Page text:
It is a misfortune if the only reason for which we have toiled is to acquire or to satiate our selfish ambition in this life. If we have toiled to bless and to be an instrument of God’s glory then we are working for eternal riches to be realized in heaven for eternity. As David Platt says in his new book, Counter Culture, we aren’t working for twenty years from now, we are working for twenty million years from now. Solomon wrote the above verse in light of the temporary. When we work for the eternal, then our work is never meaningless and whatever remains for others to use is not a misfortune. The rewards that matter most comes from work that is lasting and ultimately realized in heaven.

Some of the greatest composers of all time were men who loved God and penned lasting music for God’s glory alone, Soli Deo Gloria. Consider:

The aim and final end of all music should be none other than the glory of God and the refreshment of the soul.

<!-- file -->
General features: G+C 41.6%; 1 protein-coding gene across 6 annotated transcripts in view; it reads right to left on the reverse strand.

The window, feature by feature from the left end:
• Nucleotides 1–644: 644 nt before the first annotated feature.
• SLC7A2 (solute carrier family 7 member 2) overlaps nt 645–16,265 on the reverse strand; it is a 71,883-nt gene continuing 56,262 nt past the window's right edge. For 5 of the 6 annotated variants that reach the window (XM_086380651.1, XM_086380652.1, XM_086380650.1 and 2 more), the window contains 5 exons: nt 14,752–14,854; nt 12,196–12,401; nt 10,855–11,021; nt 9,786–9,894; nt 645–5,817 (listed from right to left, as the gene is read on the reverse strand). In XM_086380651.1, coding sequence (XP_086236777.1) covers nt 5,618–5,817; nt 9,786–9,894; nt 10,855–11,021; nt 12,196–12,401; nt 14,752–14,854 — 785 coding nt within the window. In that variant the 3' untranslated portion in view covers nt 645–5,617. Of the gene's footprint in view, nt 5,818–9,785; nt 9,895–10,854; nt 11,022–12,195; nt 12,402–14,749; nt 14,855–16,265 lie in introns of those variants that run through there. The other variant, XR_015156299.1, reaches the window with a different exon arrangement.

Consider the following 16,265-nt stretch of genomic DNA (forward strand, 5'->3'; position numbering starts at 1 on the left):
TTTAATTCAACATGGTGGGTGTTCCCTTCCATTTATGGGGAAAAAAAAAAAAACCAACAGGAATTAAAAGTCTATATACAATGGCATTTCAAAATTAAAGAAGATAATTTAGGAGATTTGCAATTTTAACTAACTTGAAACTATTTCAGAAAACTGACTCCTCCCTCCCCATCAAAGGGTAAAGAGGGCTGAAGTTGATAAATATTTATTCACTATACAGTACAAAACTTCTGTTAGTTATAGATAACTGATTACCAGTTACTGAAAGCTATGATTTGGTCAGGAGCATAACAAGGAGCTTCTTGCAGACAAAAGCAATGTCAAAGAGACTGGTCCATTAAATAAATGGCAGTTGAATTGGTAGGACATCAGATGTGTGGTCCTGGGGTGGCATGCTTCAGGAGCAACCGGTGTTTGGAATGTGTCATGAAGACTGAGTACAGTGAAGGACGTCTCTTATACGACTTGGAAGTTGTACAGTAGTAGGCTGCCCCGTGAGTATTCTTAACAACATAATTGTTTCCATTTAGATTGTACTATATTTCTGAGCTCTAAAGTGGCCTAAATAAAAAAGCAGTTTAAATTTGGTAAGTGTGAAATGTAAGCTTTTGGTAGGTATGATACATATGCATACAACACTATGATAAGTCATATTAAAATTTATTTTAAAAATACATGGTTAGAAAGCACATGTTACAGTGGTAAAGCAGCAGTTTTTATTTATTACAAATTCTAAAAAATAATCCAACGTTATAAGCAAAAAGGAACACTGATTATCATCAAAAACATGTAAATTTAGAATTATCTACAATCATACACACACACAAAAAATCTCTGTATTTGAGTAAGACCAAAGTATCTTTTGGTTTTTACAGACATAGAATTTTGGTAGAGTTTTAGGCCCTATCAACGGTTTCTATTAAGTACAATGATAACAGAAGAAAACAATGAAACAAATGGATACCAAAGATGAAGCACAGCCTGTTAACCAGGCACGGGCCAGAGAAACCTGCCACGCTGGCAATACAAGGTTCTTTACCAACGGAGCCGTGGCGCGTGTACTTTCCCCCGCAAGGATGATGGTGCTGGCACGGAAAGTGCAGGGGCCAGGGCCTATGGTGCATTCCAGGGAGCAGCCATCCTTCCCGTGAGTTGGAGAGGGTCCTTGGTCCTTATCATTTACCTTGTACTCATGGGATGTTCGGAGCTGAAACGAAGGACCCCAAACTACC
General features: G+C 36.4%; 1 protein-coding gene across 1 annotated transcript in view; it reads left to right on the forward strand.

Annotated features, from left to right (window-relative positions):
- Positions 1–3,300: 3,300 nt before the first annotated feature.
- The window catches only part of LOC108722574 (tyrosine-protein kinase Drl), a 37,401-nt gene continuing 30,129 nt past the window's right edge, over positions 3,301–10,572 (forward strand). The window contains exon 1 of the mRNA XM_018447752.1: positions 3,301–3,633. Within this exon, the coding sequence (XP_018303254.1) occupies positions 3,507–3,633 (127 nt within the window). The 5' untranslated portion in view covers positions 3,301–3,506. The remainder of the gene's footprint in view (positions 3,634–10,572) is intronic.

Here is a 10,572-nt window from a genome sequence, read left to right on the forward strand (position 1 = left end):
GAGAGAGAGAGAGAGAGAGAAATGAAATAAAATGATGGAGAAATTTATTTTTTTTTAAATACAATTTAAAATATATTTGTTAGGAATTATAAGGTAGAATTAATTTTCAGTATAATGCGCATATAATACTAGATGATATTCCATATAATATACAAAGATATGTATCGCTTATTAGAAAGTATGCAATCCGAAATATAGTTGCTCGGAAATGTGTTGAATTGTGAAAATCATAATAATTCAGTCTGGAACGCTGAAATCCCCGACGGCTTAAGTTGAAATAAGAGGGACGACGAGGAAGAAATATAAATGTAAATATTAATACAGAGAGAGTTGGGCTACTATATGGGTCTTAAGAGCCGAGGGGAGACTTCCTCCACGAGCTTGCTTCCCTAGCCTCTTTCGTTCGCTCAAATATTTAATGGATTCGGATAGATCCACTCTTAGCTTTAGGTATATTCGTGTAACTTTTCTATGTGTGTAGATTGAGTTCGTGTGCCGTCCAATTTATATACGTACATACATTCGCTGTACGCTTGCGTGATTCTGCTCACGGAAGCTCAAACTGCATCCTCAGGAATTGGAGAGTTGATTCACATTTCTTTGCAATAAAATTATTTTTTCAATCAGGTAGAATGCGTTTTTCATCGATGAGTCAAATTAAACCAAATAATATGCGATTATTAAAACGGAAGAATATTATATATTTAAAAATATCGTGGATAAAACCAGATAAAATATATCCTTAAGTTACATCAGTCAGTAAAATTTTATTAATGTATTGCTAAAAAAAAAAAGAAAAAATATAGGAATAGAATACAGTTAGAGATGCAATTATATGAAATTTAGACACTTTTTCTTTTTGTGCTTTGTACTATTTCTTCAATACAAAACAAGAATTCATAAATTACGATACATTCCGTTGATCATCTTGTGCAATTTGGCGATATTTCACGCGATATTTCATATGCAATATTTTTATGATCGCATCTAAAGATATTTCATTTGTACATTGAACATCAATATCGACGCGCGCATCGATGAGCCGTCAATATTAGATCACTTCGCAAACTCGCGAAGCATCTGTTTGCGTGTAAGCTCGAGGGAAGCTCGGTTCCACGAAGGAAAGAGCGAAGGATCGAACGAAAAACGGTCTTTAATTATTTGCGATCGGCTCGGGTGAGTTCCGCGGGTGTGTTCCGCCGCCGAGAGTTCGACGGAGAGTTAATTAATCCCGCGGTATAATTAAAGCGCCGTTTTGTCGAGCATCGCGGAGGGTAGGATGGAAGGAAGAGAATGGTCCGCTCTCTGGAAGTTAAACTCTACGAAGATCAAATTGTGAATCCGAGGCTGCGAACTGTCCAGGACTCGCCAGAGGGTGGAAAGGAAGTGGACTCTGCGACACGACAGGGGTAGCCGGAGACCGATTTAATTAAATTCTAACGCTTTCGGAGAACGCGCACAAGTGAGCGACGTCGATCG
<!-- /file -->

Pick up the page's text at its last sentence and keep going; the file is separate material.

Music is an agreeable harmony for the honor of God and the permissible delights of the soul.

Johann Sebastian Bach

What will those after us find when they open the boxes of our left behind possessions? Boxes filled with worldly remains or the remnants of a life well lived? In all that we say and all that we do we strive to do it Soli Deo Gloria. For the moments we fail there is grace found in faith through Jesus Christ. 

Praying we live a life of lasting legacy,

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Parting Words: An Easter Series

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Better is the end of a thing than its beginning, and the patient in spirit is better than the proud in spirit. (Ecclesiastes 7:8,ESV)